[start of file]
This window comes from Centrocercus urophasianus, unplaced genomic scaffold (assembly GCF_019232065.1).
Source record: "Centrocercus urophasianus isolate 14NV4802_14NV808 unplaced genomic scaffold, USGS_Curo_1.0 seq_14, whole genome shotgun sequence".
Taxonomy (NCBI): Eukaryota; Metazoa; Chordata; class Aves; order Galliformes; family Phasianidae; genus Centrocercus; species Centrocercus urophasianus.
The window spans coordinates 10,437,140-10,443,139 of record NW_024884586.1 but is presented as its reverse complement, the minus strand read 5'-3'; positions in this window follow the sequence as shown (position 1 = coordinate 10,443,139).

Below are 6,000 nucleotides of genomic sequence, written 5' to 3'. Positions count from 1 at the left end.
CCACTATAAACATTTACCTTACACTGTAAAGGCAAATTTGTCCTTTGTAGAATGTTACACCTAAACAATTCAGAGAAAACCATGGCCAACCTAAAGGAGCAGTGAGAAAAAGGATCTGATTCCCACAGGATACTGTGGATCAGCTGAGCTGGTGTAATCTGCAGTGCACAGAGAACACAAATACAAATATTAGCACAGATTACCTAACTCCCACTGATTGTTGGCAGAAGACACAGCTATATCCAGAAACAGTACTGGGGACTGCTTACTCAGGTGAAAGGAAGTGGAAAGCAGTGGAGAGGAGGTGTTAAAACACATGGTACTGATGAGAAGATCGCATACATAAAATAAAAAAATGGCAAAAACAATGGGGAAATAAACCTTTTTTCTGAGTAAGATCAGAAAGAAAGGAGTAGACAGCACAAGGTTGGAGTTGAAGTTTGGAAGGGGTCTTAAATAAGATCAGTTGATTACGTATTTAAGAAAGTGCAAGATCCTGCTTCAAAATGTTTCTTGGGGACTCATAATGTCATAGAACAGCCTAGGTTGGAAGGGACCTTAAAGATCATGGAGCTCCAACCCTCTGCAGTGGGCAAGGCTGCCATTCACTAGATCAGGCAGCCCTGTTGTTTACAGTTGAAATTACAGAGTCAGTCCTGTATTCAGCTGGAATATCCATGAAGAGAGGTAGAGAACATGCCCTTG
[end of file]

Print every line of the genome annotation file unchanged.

This window comes from Centrocercus urophasianus, unplaced genomic scaffold (assembly GCF_019232065.1).
Source record: "Centrocercus urophasianus isolate 14NV4802_14NV808 unplaced genomic scaffold, USGS_Curo_1.0 seq_14, whole genome shotgun sequence".
Taxonomy (NCBI): Eukaryota; Metazoa; Chordata; class Aves; order Galliformes; family Phasianidae; genus Centrocercus; species Centrocercus urophasianus.
The window spans coordinates 10,437,140-10,443,139 of record NW_024884586.1 but is presented as its reverse complement, the minus strand read 5'-3'; positions in this window follow the sequence as shown (position 1 = coordinate 10,443,139).

Below are 6,000 nucleotides of genomic sequence, written 5' to 3'. Positions count from 1 at the left end.
CCACTATAAACATTTACCTTACACTGTAAAGGCAAATTTGTCCTTTGTAGAATGTTACACCTAAACAATTCAGAGAAAACCATGGCCAACCTAAAGGAGCAGTGAGAAAAAGGATCTGATTCCCACAGGATACTGTGGATCAGCTGAGCTGGTGTAATCTGCAGTGCACAGAGAACACAAATACAAATATTAGCACAGATTACCTAACTCCCACTGATTGTTGGCAGAAGACACAGCTATATCCAGAAACAGTACTGGGGACTGCTTACTCAGGTGAAAGGAAGTGGAAAGCAGTGGAGAGGAGGTGTTAAAACACATGGTACTGATGAGAAGATCGCATACATAAAATAAAAAAATGGCAAAAACAATGGGGAAATAAACCTTTTTTCTGAGTAAGATCAGAAAGAAAGGAGTAGACAGCACAAGGTTGGAGTTGAAGTTTGGAAGGGGTCTTAAATAAGATCAGTTGATTACGTATTTAAGAAAGTGCAAGATCCTGCTTCAAAATGTTTCTTGGGGACTCATAATGTCATAGAACAGCCTAGGTTGGAAGGGACCTTAAAGATCATGGAGCTCCAACCCTCTGCAGTGGGCAAGGCTGCCATTCACTAGATCAGGCAGCCCTGTTGTTTACAGTTGAAATTACAGAGTCAGTCCTGTATTCAGCTGGAATATCCATGAAGAGAGGTAGAGAACATGCCCTTG